Photo taken in:KishinevYear when photo was taken:1966Country name at time of photo:USSRCountry name today:Moldova
This is me and my family. This photo was taken in Kishinev in 1966. My husband Monia is holding our daughters Ella and Sopha. Beside me is Allochka, our friends' daughter.
My husband Monia Koblik was born in Rashkov in 1928. Before the great Patriotic War the family moved to Rybnitsa. During the war they evacuated to Kazakhstan. After the war they lived in Rybnitsa. Monia graduated from technical College in Odessa, specialization in refrigerators.
We got married in Kishinev on 25 April 1959, when I was finishing the 5th year in college. On this day four of my co-students had their marriage registered. After the civil ceremony we made a party for our friends in Kishinev, but we had a big wedding in Rybnitsa on 2 May. My relatives, and of course, my mother's older brother Leib from Rezina came to the wedding. Mama wanted me to have a chuppah, but I was a Komsomol member, an activist, and a member of the Komsomol committee of my course in college. I said: 'No chuppah!' Mama took quite an effort to convince me: 'Uncle Leib says he has never seen a Jewish wedding without a chuppah'. I was inexorable: "'Then let him leave!' Mama didn't tell him what I said, of course, but what was I to do? All in all, there was no chuppah, but as for the rest of it, it was a beautiful Jewish wedding. There were more than 100 guests, and a good orchestra. The guests danced and had fun: we arranged the wedding party in the firefighters' office in Rybnitsa.
After the wedding we lived in Kishinev. We rented an apartment and paid for the whole year from the amount that we were given at the wedding. I got pregnant at once. I was 25 and being a doctor I knew this was about the time I had a baby. In winter I was already in the 6th month of pregnancy, I was having practical classes in the hospital in Rybnitsa. On 16 March in Rybnitsa my older daughter Ella was born. After the training I returned to Kishinev with my baby. I passed my state exams and obtained a diploma of a children's doctor. My husband worked in Odessa in construction department. They were building the first 100T refrigerator in Kishinev. When the construction was over, he was offered to stay to supervise operation of this refrigerator since Moldavia didn't have any operations experts available. They promised him an apartment in Kishinev. I was offered a position of a doctor in a kindergarten.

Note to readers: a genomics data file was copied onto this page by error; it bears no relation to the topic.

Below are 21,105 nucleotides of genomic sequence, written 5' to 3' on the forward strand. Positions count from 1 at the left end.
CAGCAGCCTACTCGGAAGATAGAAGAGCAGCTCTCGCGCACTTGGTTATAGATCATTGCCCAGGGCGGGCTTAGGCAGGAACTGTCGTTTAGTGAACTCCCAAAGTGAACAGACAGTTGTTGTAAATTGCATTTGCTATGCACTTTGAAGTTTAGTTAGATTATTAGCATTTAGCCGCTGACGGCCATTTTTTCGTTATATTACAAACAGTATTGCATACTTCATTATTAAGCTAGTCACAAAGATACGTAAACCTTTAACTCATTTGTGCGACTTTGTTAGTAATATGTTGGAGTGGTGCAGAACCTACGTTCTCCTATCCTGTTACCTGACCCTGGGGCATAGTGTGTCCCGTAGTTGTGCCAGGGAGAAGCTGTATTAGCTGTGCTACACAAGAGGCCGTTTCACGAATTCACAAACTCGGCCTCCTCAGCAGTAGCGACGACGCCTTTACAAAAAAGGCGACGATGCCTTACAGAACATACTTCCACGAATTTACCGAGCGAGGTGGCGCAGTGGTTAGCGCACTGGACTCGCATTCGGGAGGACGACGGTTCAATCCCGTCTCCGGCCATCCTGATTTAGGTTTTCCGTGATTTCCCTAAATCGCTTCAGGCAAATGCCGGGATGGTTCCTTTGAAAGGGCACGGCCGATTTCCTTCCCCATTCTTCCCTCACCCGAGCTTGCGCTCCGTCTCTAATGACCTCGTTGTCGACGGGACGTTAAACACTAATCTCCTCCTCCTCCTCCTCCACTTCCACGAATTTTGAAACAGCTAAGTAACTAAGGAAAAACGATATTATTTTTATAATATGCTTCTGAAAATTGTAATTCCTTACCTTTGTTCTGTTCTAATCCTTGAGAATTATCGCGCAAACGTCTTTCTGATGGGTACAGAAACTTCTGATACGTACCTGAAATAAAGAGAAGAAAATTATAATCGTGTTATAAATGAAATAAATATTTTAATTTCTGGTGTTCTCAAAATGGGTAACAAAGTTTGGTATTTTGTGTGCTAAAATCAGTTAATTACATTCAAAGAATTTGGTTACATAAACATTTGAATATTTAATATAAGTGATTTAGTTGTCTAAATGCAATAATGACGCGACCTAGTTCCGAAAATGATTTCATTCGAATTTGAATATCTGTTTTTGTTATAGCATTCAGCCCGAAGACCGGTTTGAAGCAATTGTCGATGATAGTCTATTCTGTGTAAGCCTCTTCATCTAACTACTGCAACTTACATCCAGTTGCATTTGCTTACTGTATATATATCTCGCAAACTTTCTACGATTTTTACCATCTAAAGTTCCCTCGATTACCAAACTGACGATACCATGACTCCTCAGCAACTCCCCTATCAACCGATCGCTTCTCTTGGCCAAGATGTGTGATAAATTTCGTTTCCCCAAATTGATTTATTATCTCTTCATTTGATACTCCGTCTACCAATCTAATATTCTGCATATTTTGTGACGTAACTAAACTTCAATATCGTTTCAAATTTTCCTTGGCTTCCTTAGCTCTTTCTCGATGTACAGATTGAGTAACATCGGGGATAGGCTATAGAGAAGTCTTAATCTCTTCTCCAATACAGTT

My husband did not receive an apartment right away either. We rented a room for 20 rubles per month, when his salary was - 90 rubles and we didn't have any other income. Life was hard, but we managed. When I went to work, I left Ella in a nursery school near where we lived. We actually lived in the 'Red corner room' of the meat factory, the room was 28 square meters in area. There was a stove to heat it, but the temperature never went above 14 degrees. Ella was often ill. In 1964, when I was pregnant again, we received a one-room apartment with all comforts. In summer my second daughter Sopha was born. Two years later we received a big three-bedroom apartment in Zelinskogo Street. Ella went to a kindergarten, and Sopha was in a nursery school. I went to work as a district doctor in Skulianka in the suburb of Kishinev. I had my first pulmonary hemorrhage in 1967. Later these hemorrhages repeated. I went to the Institute of pulmonology in Moscow to consult them. They didn't make the final diagnosis, but they ordered me to avoid exceeding cold or stress and take a mandatory rest in the south of the Crimea, when it's not too hot there [the Crimean climate is favorable for people with lung problems]. I was 32 years old, I had two small children, and my goal in life was to live as long as 50. I begged the Lord to let me lie till I turned 50 for my children to have no stepmother. I had to take up a less tiring job: and I went to lecture at Kishinev Medical School.